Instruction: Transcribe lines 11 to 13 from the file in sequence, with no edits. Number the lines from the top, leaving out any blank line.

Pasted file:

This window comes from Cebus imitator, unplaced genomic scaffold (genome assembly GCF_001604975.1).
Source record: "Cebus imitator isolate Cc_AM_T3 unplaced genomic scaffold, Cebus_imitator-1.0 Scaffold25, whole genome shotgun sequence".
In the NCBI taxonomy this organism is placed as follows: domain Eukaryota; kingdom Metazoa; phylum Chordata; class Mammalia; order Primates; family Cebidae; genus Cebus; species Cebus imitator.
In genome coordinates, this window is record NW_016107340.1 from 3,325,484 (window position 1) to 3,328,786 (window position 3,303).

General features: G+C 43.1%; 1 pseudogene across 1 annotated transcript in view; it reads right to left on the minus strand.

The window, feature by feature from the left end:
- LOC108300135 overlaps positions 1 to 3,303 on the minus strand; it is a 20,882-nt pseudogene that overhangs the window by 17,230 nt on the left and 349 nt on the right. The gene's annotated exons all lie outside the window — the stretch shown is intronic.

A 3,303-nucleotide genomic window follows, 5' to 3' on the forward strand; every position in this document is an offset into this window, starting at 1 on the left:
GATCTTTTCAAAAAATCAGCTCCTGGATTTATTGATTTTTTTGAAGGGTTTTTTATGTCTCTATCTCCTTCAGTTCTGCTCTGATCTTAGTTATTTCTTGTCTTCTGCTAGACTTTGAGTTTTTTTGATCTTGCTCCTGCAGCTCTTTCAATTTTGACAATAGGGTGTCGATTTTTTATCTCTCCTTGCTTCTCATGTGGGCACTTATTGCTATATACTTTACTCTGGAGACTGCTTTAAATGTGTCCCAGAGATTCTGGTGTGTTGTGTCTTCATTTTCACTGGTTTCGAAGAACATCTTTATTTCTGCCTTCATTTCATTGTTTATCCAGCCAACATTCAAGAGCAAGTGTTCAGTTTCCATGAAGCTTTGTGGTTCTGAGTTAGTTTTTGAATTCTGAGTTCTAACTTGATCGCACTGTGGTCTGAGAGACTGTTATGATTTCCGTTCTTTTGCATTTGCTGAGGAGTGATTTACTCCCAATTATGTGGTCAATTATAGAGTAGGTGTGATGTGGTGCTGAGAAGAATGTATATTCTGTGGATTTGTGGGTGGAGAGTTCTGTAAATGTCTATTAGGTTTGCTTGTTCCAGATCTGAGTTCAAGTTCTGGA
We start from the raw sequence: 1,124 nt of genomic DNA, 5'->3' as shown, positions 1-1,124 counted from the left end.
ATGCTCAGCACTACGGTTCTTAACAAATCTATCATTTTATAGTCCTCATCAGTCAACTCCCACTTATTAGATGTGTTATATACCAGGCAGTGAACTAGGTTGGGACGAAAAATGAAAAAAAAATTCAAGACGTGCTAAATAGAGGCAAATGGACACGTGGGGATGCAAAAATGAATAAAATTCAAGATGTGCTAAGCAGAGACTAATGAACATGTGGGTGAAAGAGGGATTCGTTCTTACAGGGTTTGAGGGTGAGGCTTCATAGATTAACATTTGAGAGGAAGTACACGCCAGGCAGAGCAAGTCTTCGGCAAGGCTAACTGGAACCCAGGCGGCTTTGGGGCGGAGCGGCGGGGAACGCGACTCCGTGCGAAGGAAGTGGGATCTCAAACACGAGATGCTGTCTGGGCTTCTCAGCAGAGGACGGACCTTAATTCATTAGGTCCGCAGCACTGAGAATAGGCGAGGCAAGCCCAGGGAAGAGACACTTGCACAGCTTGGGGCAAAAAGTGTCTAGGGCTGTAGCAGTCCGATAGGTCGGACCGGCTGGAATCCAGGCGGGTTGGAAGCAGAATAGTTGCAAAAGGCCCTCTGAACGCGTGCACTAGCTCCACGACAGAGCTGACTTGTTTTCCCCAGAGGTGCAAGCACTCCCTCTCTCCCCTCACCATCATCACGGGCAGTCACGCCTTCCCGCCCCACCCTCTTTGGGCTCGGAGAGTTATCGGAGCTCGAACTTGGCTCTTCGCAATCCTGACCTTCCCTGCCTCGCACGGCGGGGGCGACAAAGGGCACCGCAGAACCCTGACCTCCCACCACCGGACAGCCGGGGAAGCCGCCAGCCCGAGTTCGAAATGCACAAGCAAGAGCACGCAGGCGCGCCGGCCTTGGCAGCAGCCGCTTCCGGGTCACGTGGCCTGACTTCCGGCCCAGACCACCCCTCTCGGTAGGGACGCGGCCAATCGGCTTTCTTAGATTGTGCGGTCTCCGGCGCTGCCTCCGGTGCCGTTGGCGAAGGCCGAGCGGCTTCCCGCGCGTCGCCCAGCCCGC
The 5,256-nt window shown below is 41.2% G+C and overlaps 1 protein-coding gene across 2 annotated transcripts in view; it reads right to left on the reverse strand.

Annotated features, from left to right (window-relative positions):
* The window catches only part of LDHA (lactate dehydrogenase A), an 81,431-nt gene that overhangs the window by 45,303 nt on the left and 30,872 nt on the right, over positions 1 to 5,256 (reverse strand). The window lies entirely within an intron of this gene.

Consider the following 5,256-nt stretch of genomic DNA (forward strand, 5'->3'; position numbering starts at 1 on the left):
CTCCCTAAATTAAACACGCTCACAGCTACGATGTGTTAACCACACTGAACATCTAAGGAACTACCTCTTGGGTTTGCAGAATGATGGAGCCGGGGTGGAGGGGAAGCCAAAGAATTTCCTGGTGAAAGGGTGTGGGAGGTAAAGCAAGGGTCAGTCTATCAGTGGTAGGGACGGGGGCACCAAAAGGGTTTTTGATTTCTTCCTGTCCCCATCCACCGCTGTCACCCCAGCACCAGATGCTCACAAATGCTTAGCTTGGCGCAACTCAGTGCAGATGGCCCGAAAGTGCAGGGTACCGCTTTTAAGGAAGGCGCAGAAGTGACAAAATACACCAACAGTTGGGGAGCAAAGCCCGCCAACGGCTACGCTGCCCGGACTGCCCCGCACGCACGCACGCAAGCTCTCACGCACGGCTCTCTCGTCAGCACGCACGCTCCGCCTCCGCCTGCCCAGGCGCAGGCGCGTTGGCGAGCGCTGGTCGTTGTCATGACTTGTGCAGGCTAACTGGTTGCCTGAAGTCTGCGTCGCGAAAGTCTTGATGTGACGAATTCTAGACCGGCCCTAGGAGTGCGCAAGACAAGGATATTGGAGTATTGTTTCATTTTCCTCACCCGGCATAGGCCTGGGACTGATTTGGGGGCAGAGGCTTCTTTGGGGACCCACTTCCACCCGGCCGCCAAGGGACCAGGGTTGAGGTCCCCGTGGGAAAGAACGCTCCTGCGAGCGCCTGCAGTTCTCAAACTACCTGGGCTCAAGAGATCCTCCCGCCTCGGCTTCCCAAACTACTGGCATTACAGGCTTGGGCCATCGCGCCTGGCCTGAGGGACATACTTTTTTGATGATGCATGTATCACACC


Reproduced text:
ATGCTCAGCACTACGGTTCTTAACAAATCTATCATTTTATAGTCCTCATCAGTCAACTCCCACTTATTAGATGTGTTATATACCAGGCAGTGAACTAGGTTGGGACGAAAAATGAAAAAAAAATTCAAGACGTGCTAAATAGAGGCAAATGGACACGTGGGGATGCAAAAATGAATAAAATTCAAGATGTGCTAAGCAGAGACTAATGAACATGTGGGTGAAAGAGGGATTCGTTCTTACAGGGTTTGAGGGTGAGGCTTCATAGATTAACATTTGAGAGGAAGTACACGCCAGGCAGAGCAAGTCTTCGGCAAGGCTAACTGGAACCCAGGCGGCTTTGGGGCGGAGCGGCGGGGAACGCGACTCCGTGCGAAGGAAGTGGGATCTCAAACACGAGATGCTGTCTGGGCTTCTCAGCAGAGGACGGACCTTAATTCATTAGGTCCGCAGCACTGAGAATAGGCGAGGCAAGCCCAGGGAAGAGACACTTGCACAGCTTGGGGCAAAAAGTGTCTAGGGCTGTAGCAGTCCGATAGGTCGGACCGGCTGGAATCCAGGCGGGTTGGAAGCAGAATAGTTGCAAAAGGCCCTCTGAACGCGTGCACTAGCTCCACGACAGAGCTGACTTGTTTTCCCCAGAGGTGCAAGCACTCCCTCTCTCCCCTCACCATCATCACGGGCAGTCACGCCTTCCCGCCCCACCCTCTTTGGGCTCGGAGAGTTATCGGAGCTCGAACTTGGCTCTTCGCAATCCTGACCTTCCCTGCCTCGCACGGCGGGGGCGACAAAGGGCACCGCAGAACCCTGACCTCCCACCACCGGACAGCCGGGGAAGCCGCCAGCCCGAGTTCGAAATGCACAAGCAAGAGCACGCAGGCGCGCCGGCCTTGGCAGCAGCCGCTTCCGGGTCACGTGGCCTGACTTCCGGCCCAGACCACCCCTCTCGGTAGGGACGCGGCCAATCGGCTTTCTTAGATTGTGCGGTCTCCGGCGCTGCCTCCGGTGCCGTTGGCGAAGGCCGAGCGGCTTCCCGCGCGTCGCCCAGCCCGC
The 5,256-nt window shown below is 41.2% G+C and overlaps 1 protein-coding gene across 2 annotated transcripts in view; it reads right to left on the reverse strand.

Annotated features, from left to right (window-relative positions):